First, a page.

― Osho

 

So if you start this year making promises to yourself, stand up –or sit down if you’re writing –and tell your story, your way. The most productive thing you can do, is to keep the promises you make to yourself.

If you’re going to keep promises, you should make an effort to be your true self all the time, especially when you are telling your story. Remember to tell your story your way. After all, isn’t that what being true to your self is all about?

I know plenty of people who don’t do this, and that’s a major contributing factor to their downfall, or to a failure to launch.

Sadly, when we begin pursuing a writing career we are hellbent on pleasing everyone who gives us advice, and anyone kind enough to offer any type of direction. When this behavior is coupled with the personality type which attempts to please everyone else instead of oneself, disaster ensues. First chapter writing contests are a major offender. Many times writing contests sponsored by writing groups who claim to be able to help you with that introduction to an agent or editor are major offenders in this area.

These writing contests send your unattended story off to many non-trained people to offer a critique of the introduction to your work without regard to the level of writer giving the critique.  Critiquing is in itself an art form, and is not an experience to be shared with anyone you do not trust. Often harsh words and poorly thought out comments sabotage many aspiring writers, especially those with fragile egos or a lack of support at home.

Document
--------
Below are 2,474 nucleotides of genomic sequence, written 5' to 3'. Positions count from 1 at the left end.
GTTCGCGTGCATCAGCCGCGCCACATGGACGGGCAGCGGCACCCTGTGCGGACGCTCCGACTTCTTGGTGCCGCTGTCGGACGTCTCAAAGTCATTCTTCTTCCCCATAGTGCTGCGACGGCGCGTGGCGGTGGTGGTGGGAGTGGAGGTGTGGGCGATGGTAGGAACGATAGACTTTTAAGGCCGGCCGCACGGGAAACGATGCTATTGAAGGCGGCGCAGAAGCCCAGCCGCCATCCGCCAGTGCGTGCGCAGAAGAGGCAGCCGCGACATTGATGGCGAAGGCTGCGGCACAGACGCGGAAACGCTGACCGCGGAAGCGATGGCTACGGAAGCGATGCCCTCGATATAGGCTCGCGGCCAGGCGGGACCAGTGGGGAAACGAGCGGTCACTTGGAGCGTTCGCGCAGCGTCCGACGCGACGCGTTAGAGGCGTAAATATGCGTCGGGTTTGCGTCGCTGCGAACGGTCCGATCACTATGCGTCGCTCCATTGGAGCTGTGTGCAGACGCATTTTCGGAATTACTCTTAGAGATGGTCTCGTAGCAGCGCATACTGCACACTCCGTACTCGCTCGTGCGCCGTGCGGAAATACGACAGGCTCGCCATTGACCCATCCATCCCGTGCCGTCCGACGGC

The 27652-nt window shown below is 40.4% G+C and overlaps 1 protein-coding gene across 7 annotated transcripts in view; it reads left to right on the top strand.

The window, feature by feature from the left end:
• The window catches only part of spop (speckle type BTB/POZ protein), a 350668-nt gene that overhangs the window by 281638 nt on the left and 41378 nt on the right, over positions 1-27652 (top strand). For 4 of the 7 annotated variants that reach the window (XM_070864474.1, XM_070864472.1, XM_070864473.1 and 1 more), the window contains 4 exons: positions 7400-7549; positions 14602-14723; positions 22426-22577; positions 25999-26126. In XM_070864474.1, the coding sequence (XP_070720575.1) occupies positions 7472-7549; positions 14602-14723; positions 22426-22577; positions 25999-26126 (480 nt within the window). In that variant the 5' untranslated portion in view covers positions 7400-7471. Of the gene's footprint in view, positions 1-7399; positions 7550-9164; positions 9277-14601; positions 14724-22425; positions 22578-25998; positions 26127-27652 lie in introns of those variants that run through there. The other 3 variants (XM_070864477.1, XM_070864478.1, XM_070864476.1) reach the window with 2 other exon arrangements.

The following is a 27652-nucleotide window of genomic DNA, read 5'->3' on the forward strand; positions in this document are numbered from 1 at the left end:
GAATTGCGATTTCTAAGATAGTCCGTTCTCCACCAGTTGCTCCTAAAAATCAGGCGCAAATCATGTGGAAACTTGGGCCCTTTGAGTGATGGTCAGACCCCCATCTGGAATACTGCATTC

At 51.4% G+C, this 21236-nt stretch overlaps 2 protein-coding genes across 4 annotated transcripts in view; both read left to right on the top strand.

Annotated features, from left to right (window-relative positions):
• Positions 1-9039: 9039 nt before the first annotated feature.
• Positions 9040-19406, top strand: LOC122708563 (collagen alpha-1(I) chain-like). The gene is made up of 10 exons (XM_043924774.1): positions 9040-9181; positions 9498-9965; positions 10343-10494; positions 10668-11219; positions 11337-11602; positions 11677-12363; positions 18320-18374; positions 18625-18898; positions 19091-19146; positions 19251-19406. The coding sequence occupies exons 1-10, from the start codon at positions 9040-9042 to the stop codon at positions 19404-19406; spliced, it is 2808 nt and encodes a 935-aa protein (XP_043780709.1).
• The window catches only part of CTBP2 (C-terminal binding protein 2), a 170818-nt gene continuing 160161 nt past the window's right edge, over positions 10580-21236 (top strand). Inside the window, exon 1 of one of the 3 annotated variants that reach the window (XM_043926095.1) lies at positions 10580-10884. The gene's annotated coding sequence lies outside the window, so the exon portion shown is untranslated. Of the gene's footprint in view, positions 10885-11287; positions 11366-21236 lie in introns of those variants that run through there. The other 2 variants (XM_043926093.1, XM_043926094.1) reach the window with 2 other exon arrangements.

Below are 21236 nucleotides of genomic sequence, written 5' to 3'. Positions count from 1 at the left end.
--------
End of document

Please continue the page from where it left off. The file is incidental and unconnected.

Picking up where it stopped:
In spite of all that, many aspiring writers acting as “sheeple” dutifully make the changes suggested, no matter how outrageous, and pony up another $25-$35 for the next round of ill-advised potential to “get your work in front of the editor or agent you want to impress”.  The writers who win these contests know it’s often left to the luck of the draw. Their writing is usually spot on, but first they were lucky enough to get first round judges who were looking at story, not hunting a simple misplaced comma.

Make this a word to the wise; not all advice is good advice even if you’re paying for it.

Take the time to ask questions. Make sure you are getting what you pay for, in terms of writing advice. Are the contest judges trained to give a reasonable and helpful first chapter critique? Do they offer insight to writing “mistakes” and a method to assist you in correcting the mistakes and thereby learning new skills? Is your story improved by the input you  received?

While asking for feedback from an independent source is scary, remember you pay a tribute to receive the criticism. Use the advice you get wisely, and remember it’s always your story, your choice.

 

 

 

A Word on Critique Partners

Coming together is a beginning; keeping together is progress; working together is success.

― Henry Ford

 

Giving a critique is hard work, but getting one can be almost traumatic.  It depends on where you are in your writing. I’ve been at this for a long time, and I know the closer you get to finally accomplishing your goal, if your goal is getting published, the more painful receiving a critique is as an event.